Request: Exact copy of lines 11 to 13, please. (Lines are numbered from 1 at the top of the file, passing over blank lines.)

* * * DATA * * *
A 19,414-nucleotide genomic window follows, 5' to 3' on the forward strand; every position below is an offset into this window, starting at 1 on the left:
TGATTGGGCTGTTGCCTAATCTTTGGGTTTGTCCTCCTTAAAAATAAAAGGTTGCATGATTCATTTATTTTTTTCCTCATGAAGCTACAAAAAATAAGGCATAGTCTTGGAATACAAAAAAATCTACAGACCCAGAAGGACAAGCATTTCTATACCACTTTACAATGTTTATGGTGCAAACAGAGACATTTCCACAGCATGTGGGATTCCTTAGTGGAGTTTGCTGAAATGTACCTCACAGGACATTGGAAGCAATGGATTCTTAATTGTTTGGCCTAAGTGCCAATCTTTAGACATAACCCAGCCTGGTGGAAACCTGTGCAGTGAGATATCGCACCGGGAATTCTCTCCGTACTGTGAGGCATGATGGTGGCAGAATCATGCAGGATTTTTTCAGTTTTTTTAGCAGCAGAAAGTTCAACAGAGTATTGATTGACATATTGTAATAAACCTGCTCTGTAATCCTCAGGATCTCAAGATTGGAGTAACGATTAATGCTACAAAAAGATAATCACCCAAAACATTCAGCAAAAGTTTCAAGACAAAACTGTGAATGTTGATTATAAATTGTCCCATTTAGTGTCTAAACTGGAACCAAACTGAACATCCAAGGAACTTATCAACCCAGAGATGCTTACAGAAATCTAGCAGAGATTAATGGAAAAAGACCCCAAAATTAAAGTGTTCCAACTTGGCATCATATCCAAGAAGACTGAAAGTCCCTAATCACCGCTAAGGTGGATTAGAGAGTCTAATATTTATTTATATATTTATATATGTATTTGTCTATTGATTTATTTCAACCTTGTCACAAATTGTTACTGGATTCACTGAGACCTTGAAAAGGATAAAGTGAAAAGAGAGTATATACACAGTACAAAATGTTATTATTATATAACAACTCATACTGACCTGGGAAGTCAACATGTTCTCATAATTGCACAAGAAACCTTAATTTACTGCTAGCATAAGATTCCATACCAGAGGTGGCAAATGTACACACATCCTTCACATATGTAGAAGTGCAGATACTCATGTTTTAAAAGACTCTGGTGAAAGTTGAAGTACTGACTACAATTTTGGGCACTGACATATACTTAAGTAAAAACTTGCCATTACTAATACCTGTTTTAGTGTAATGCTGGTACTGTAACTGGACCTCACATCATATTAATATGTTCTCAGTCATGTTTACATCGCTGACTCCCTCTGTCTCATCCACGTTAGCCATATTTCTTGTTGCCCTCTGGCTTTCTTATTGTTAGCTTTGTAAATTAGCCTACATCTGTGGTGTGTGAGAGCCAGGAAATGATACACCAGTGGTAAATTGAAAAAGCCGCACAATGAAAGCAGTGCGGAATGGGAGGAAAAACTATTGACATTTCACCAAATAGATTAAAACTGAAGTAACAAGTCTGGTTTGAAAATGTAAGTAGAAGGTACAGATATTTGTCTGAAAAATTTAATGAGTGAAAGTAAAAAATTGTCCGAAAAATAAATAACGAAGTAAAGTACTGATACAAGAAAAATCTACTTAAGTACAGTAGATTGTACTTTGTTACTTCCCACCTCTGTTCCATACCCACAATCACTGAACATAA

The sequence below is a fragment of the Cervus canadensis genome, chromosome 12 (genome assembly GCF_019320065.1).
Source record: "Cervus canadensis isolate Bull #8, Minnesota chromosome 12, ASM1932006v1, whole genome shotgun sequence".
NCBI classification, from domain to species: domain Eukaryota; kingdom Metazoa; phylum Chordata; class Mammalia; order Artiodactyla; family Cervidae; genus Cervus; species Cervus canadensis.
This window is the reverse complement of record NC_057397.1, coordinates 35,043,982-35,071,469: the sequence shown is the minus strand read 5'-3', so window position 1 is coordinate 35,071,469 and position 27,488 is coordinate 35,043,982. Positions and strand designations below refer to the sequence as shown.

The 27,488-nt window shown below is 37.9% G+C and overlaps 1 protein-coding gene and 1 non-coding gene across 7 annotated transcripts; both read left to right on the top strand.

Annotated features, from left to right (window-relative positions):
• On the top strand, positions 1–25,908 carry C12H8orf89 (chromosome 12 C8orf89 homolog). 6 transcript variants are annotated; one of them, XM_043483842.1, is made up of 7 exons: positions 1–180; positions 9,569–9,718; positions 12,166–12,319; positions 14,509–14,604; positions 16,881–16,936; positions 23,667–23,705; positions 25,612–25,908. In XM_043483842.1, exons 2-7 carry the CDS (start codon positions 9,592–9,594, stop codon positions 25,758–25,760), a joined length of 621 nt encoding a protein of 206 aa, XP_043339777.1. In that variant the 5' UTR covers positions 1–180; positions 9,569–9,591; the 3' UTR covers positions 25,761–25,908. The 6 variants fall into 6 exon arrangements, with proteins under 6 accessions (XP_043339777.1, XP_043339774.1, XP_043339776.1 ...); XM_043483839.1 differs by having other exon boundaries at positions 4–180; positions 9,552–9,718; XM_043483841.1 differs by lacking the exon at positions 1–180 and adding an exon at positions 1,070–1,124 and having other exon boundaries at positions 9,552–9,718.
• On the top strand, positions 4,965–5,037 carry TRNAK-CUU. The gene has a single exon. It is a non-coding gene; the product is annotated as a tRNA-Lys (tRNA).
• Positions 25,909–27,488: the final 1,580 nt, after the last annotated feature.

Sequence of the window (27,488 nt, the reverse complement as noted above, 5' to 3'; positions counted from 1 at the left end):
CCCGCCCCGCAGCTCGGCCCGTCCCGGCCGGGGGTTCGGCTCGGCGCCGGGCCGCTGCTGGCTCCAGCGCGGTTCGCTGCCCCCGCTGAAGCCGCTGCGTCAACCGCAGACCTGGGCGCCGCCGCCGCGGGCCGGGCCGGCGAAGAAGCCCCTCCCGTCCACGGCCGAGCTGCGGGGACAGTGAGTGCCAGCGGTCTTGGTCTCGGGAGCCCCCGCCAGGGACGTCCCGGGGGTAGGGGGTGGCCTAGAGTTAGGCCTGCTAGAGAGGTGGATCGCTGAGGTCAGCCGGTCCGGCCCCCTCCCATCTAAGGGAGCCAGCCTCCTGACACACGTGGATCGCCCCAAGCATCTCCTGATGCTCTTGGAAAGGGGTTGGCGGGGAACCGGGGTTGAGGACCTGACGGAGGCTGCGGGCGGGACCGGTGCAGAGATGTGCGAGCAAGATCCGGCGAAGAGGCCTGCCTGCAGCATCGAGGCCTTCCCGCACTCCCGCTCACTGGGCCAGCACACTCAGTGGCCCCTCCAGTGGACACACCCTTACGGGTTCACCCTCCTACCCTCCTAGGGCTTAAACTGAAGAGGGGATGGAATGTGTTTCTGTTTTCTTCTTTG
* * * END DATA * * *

• Positions 25,909–27,488: the final 1,580 nt, after the last annotated feature.

Sequence of the window (27,488 nt, the reverse complement as noted above, 5' to 3'; positions counted from 1 at the left end):
CCCGCCCCGCAGCTCGGCCCGTCCCGGCCGGGGGTTCGGCTCGGCGCCGGGCCGCTGCTGGCTCCAGCGCGGTTCGCTGCCCCCGCTGAAGCCGCTGCGTCAACCGCAGACCTGGGCGCCGCCGCCGCGGGCCGGGCCGGCGAAGAAGCCCCTCCCGTCCACGGCCGAGCTGCGGGGACAGTGAGTGCCAGCGGTCTTGGTCTCGGGAGCCCCCGCCAGGGACGTCCCGGGGGTAGGGGGTGGCCTAGAGTTAGGCCTGCTAGAGAGGTGGATCGCTGAGGTCAGCCGGTCCGGCCCCCTCCCATCTAAGGGAGCCAGCCTCCTGACACACGTGGATCGCCCCAAGCATCTCCTGATGCTCTTGGAAAGGGGTTGGCGGGGAACCGGGGTTGAGGACCTGACGGAGGCTGCGGGCGGGACCGGTGCAGAGATGTGCGAGCAAGATCCGGCGAAGAGGCCTGCCTGCAGCATCGAGGCCTTCCCGCACTCCCGCTCACTGGGCCAGCACACTCAGTGGCCCCTCCAGTGGACACACCCTTACGGGTTCACCCTCCTACCCTCCTAGGGCTTAAACTGAAGAGGGGATGGAATGTGTTTCTGTTTTCTTCTTTG